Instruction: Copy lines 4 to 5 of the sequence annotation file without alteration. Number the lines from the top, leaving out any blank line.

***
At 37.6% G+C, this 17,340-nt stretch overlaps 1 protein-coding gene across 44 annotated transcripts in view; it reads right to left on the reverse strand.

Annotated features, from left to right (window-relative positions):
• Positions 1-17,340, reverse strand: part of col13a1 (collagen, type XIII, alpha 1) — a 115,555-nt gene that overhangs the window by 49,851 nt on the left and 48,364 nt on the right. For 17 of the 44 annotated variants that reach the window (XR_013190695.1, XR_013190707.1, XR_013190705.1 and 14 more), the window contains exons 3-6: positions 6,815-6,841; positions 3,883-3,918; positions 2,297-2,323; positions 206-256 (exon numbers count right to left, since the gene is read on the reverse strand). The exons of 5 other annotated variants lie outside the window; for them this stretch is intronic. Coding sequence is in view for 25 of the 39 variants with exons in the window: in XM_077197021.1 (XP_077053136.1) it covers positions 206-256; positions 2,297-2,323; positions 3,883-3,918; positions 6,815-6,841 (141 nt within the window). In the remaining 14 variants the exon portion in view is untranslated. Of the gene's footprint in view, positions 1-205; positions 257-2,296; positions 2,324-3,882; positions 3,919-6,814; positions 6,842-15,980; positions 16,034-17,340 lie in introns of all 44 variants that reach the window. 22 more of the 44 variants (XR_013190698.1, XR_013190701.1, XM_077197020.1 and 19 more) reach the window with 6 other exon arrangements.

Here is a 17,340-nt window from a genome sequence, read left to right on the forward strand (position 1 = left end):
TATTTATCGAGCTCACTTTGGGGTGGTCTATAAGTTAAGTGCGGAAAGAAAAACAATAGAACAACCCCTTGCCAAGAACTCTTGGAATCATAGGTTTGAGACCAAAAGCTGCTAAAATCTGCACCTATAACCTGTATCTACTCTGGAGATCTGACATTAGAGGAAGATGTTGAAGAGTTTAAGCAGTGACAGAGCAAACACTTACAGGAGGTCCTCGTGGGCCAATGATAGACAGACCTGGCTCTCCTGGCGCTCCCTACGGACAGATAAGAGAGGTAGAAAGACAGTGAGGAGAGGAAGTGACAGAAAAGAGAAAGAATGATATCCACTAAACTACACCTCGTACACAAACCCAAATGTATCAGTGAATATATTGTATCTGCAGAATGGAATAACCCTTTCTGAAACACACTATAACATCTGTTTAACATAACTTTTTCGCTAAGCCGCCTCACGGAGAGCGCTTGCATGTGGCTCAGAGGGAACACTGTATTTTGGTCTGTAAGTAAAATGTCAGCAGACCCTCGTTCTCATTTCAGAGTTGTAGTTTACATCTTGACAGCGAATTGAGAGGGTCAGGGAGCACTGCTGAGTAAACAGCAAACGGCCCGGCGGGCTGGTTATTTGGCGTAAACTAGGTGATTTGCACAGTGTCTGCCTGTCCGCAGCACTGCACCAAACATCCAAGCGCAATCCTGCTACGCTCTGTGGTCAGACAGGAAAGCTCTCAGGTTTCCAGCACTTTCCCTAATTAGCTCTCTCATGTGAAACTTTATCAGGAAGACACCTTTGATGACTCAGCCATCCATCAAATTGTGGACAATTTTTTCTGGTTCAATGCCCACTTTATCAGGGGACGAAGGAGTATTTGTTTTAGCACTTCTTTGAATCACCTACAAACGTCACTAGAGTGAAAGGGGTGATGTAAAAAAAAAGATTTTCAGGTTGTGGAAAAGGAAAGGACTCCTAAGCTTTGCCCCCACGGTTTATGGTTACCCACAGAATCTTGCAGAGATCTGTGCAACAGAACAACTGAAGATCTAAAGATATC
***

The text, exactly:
Here is a 17,340-nt window from a genome sequence, read left to right on the forward strand (position 1 = left end):
TATTTATCGAGCTCACTTTGGGGTGGTCTATAAGTTAAGTGCGGAAAGAAAAACAATAGAACAACCCCTTGCCAAGAACTCTTGGAATCATAGGTTTGAGACCAAAAGCTGCTAAAATCTGCACCTATAACCTGTATCTACTCTGGAGATCTGACATTAGAGGAAGATGTTGAAGAGTTTAAGCAGTGACAGAGCAAACACTTACAGGAGGTCCTCGTGGGCCAATGATAGACAGACCTGGCTCTCCTGGCGCTCCCTACGGACAGATAAGAGAGGTAGAAAGACAGTGAGGAGAGGAAGTGACAGAAAAGAGAAAGAATGATATCCACTAAACTACACCTCGTACACAAACCCAAATGTATCAGTGAATATATTGTATCTGCAGAATGGAATAACCCTTTCTGAAACACACTATAACATCTGTTTAACATAACTTTTTCGCTAAGCCGCCTCACGGAGAGCGCTTGCATGTGGCTCAGAGGGAACACTGTATTTTGGTCTGTAAGTAAAATGTCAGCAGACCCTCGTTCTCATTTCAGAGTTGTAGTTTACATCTTGACAGCGAATTGAGAGGGTCAGGGAGCACTGCTGAGTAAACAGCAAACGGCCCGGCGGGCTGGTTATTTGGCGTAAACTAGGTGATTTGCACAGTGTCTGCCTGTCCGCAGCACTGCACCAAACATCCAAGCGCAATCCTGCTACGCTCTGTGGTCAGACAGGAAAGCTCTCAGGTTTCCAGCACTTTCCCTAATTAGCTCTCTCATGTGAAACTTTATCAGGAAGACACCTTTGATGACTCAGCCATCCATCAAATTGTGGACAATTTTTTCTGGTTCAATGCCCACTTTATCAGGGGACGAAGGAGTATTTGTTTTAGCACTTCTTTGAATCACCTACAAACGTCACTAGAGTGAAAGGGGTGATGTAAAAAAAAAGATTTTCAGGTTGTGGAAAAGGAAAGGACTCCTAAGCTTTGCCCCCACGGTTTATGGTTACCCACAGAATCTTGCAGAGATCTGTGCAACAGAACAACTGAAGATCTAAAGATATC